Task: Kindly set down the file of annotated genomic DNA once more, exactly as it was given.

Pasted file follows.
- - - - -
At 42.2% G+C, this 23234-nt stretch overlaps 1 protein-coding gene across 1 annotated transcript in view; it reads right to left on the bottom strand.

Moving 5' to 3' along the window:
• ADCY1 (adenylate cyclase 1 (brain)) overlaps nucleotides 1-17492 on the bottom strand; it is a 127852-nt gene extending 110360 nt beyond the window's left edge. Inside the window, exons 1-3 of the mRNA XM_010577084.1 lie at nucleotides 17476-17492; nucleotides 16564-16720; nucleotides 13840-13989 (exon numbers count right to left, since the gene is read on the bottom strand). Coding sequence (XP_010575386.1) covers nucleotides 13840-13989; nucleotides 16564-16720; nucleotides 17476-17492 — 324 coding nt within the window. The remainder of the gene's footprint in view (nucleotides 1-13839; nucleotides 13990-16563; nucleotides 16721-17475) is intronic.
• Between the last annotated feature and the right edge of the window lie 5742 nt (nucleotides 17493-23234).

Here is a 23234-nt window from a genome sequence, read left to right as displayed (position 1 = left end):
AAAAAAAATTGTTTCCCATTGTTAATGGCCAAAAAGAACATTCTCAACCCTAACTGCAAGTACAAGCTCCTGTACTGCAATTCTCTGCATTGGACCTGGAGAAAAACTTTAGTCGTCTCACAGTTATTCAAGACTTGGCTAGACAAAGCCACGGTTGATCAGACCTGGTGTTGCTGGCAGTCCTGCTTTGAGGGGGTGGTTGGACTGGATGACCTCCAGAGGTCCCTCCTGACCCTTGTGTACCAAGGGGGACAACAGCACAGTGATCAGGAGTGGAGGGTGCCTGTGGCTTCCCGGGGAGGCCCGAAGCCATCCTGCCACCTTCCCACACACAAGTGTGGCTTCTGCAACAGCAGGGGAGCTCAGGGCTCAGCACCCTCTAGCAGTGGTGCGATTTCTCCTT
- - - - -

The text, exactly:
At 42.2% G+C, this 23234-nt stretch overlaps 1 protein-coding gene across 1 annotated transcript in view; it reads right to left on the bottom strand.

Moving 5' to 3' along the window:
• ADCY1 (adenylate cyclase 1 (brain)) overlaps nucleotides 1-17492 on the bottom strand; it is a 127852-nt gene extending 110360 nt beyond the window's left edge. Inside the window, exons 1-3 of the mRNA XM_010577084.1 lie at nucleotides 17476-17492; nucleotides 16564-16720; nucleotides 13840-13989 (exon numbers count right to left, since the gene is read on the bottom strand). Coding sequence (XP_010575386.1) covers nucleotides 13840-13989; nucleotides 16564-16720; nucleotides 17476-17492 — 324 coding nt within the window. The remainder of the gene's footprint in view (nucleotides 1-13839; nucleotides 13990-16563; nucleotides 16721-17475) is intronic.
• Between the last annotated feature and the right edge of the window lie 5742 nt (nucleotides 17493-23234).

Here is a 23234-nt window from a genome sequence, read left to right as displayed (position 1 = left end):
AAAAAAAATTGTTTCCCATTGTTAATGGCCAAAAAGAACATTCTCAACCCTAACTGCAAGTACAAGCTCCTGTACTGCAATTCTCTGCATTGGACCTGGAGAAAAACTTTAGTCGTCTCACAGTTATTCAAGACTTGGCTAGACAAAGCCACGGTTGATCAGACCTGGTGTTGCTGGCAGTCCTGCTTTGAGGGGGTGGTTGGACTGGATGACCTCCAGAGGTCCCTCCTGACCCTTGTGTACCAAGGGGGACAACAGCACAGTGATCAGGAGTGGAGGGTGCCTGTGGCTTCCCGGGGAGGCCCGAAGCCATCCTGCCACCTTCCCACACACAAGTGTGGCTTCTGCAACAGCAGGGGAGCTCAGGGCTCAGCACCCTCTAGCAGTGGTGCGATTTCTCCTT